A film with the title Crude could mean all sorts of things, but in this case, it refers to the past, present, and future of crude oil. Australian documentary filmmaker Robert Smith (a marine biologist by training) set out to make this film because of what he called, “his own curiosity and quest for knowledge to understand this substance that takes such precedence in almost every aspect of our lives.” Even the computer that I now type this on owes its presence to the petroleum products making up its plastic case, not to mention the fuel that allowed it to be transported from its place of manufacture to my desk. What amazed Smith, and amazed me in viewing the film, is how pervasive crude oil has become in every aspect of our lives, and how quickly it has done so.
One of the important questions everyone wants to know these days is, “Have we really hit peak oil?” (The point at which the oil available is equal to the oil we’ve already consumed.) Smith thinks so, butt when he spoke about his film at the Fund for Santa Barbara’s Social Justice Award reception, he clarified that “it’s a messy peak, with peaks and valleys.”
Part of Smith’s interest in making this film was his concurrent investigation into the Permian Extinction. It turns out that the bulk of the world’s oil supply was produced during the combination of climatic conditions and massive die-off that occurred during that said event. And that’s just one more link in a long chain of events that has lead up to the situation we’re in today – one where Smith predicts that the price of oil will continue to climb.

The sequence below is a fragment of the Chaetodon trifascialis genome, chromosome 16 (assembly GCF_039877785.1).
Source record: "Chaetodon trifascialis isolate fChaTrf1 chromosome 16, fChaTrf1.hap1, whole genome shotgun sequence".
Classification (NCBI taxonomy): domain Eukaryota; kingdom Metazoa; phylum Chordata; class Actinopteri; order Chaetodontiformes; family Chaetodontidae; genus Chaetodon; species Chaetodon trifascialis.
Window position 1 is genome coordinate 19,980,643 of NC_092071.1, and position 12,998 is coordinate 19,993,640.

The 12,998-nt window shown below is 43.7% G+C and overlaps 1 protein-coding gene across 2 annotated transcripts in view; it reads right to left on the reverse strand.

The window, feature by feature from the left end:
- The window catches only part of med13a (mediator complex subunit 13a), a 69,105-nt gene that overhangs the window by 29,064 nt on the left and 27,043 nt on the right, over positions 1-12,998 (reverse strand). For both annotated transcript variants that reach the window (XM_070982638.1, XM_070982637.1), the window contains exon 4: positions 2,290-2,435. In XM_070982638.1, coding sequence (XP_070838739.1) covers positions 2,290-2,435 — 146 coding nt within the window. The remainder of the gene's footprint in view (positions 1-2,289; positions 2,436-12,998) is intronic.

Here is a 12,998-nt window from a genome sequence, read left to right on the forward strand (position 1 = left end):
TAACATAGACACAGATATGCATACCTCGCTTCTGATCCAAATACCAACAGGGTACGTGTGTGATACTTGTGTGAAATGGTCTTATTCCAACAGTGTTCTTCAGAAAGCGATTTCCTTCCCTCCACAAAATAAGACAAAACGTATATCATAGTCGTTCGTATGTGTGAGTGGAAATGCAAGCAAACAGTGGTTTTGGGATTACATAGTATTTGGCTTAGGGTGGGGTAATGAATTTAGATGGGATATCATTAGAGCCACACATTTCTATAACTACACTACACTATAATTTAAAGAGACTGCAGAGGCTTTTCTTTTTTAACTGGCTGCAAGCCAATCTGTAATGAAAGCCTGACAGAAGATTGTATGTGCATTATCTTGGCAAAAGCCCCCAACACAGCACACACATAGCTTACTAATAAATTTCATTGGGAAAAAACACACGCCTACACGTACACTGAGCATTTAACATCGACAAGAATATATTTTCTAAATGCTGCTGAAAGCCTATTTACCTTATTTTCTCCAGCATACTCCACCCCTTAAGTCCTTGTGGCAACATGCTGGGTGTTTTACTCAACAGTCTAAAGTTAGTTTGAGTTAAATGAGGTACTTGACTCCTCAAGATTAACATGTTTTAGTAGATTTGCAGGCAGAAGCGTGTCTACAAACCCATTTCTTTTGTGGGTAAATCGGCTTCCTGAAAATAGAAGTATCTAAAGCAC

After watching the documentary, I left feeling like everyone needed to see Crude. Although, I have to admit, it can be tough to watch. It’s extremely well-done, with much of the footage skillfully shot by Smith himself as he traveled the world, talking to experts and visiting oil production facilities. Tough, because it reminds us of the reality of what our dependence on oil means: it’s a limited resource.
Crude has garnered attention; noted environmentalist David Suzuki penned a rave review that appears on the film’s site, and it won accolades at the 2007 Jackson Hole Wildlife Film Festival. It’s one of the nominees for the Social Justice Award, but since Crude Impact was one of last year’s award-winners, Smith isn’t expecting to take home the prize – he just wants people to see the film.
There’s another showing today, Wednesday, January 30, where Smith will appear for a question and answer session. Besides Wednesday, the Australian company, ABC Science and the producer of the film have made Crude available on-line at abc.net.au/science/crude.